– Siddhartha (in Hermann Hesse’s Siddhartha)
I first came across this quote when studying information retrieval algorithms at Drexel University. Always the intellectual optimist, I decided, for my final project, to research the algorithms used to achieve Google’s page ranking. The book Google page rank and beyond was my first step in the journey. As I found myself wearily wading through Markov chains, I found myself aimlessly thumbing through the book; I turned to the back cover, apparently thinking the secret to it all was hidden there. To my surprise, tucked in the back corner, was the above quote; in a sense, the secret was hidden there (this doesn’t usually happen).
The quote is an ironic one to be included in a book on page rank and search engines…after all, we all approach a search engine with a goal, and the engine is designed to anticipate it. The quote implies that having a goal is seeking, and there is a good chance that you will continue to seek and never find anything—leaving behind your goals is the surest way to find.
This is a very Buddhist concept; after researching and writing about the open government movement, and attending the unveiling of OpenDataPhilly.org during Philly tech week, I am beginning to think that the future of the Web is more Siddhartha than John Calvin.
I think the idea that the future of the Web is data (while expressed by great minds in the industry) is a simplification; data, after all, can be subjected to the laws of mathematics, can be precisely drilled down into to pull out precise answers to any question. However, Web 3.0, as some are calling it, is not founded on a database that is transactional–it is experiential.
OpenDataPhilly.org, developed by Azavea, a Philadelphia-based GIS software firm, is an embodiment of the experiential. It is the product of a fairly recent movement for open government. Tim O’Reilly, founder of the major tech media firm, has been an early proponent of open government; O’Reilly hopes “that Internet technologies will allow us to rebuild the kind of participatory government envisioned by our nation’s founders”.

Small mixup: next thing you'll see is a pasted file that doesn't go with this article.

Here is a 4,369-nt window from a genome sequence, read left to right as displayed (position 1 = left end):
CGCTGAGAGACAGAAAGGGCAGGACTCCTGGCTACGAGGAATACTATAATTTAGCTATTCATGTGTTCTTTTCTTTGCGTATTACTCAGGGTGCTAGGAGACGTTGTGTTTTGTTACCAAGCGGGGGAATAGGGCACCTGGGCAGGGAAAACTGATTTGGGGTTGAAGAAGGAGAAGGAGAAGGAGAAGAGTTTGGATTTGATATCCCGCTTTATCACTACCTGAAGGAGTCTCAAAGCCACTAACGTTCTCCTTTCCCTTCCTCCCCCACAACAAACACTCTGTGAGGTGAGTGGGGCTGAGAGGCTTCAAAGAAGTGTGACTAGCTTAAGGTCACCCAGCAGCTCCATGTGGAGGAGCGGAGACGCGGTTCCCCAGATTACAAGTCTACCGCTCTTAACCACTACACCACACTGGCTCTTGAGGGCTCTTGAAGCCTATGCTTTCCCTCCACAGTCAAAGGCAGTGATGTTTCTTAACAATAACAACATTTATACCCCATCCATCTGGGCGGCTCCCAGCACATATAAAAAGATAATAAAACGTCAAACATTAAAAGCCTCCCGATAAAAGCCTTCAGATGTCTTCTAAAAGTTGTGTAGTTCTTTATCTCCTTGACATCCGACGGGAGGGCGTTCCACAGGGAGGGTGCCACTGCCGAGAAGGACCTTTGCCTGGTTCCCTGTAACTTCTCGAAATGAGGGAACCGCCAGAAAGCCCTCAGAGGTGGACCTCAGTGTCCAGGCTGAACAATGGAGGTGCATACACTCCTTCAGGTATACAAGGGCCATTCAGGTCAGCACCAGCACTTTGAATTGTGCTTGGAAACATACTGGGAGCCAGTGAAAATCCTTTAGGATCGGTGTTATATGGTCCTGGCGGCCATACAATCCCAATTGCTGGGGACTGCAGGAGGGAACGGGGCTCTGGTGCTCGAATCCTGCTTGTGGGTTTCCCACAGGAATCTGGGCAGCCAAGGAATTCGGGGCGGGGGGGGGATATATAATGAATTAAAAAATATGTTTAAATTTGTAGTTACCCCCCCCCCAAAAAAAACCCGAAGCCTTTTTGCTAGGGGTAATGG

This sounds lofty; to put it in context, we can use an example that comes to us from New York and involves a breakfast food: maple syrup. Well, not maple syrup in its physical sense, but in its aromatic sense. Starting around 2005, conversations in New York City could sound like this:
Jack: Do you smell maple syrup?
Liz Lemmon: Yes!
Jack: Don’t panic, Lemon, it’s probably not a chemical attack.
Liz: What do you mean, probably?
Jack: It’s probably just a strange wind pattern coming over those factories in Staten Island where food flavors are made. I don’t think it’s northrax.
Liz: What’s northrax?
[Tracy starts his Re-Run dance]
Jack: It’s a chemical agent we sold to the Saudis in the 1980s that smells exactly like maple syrup. But I don’t think this is it.
30-Rock, the popular sitcom, captured the question: Where was the smell of maple syrup coming from? If Jack or Liz phoned the city’s open311 network, their location would be mapped digitally; enough calls reporting the smell, patterns emerge. These patterns led city officials to the source, a factory in New Jersey.
Patterns derive from data but originate with people; sometimes it is based on experience, observation, that is reported; other times, data sets and experience interact to create new patterns. Opendataphilly has a collection of data sets, on the economy, education, and transportation. When this data is made actionable, through applications, visualizations and projects, we can better understand our communities, understandings that range from the mundane (the location of all food trucks in Philadelphia) to the life-saving (the location of hospitals and current patient capacity). Developers and designers can use these data sets; the community can suggest uses for them, or suggest new data that should be captured.
The beauty of the movement is collaboration…members of the community can recommend data and applications, developers can build, nonprofits and government agencies can contribute data. This is the Web as intrinsic to society, as built out of society, where the lines of social change and technology intersect. This model invites speculation on how developers and the social structures they develop for interact—the Web providing a platform through which a better Web is built. Buddhists would call this reincarnation; software developers might term it iterative development on the social stage. Iterations and reincarnations: enlightenment; it shows a path towards creation, and a hint at the future.
#the wider world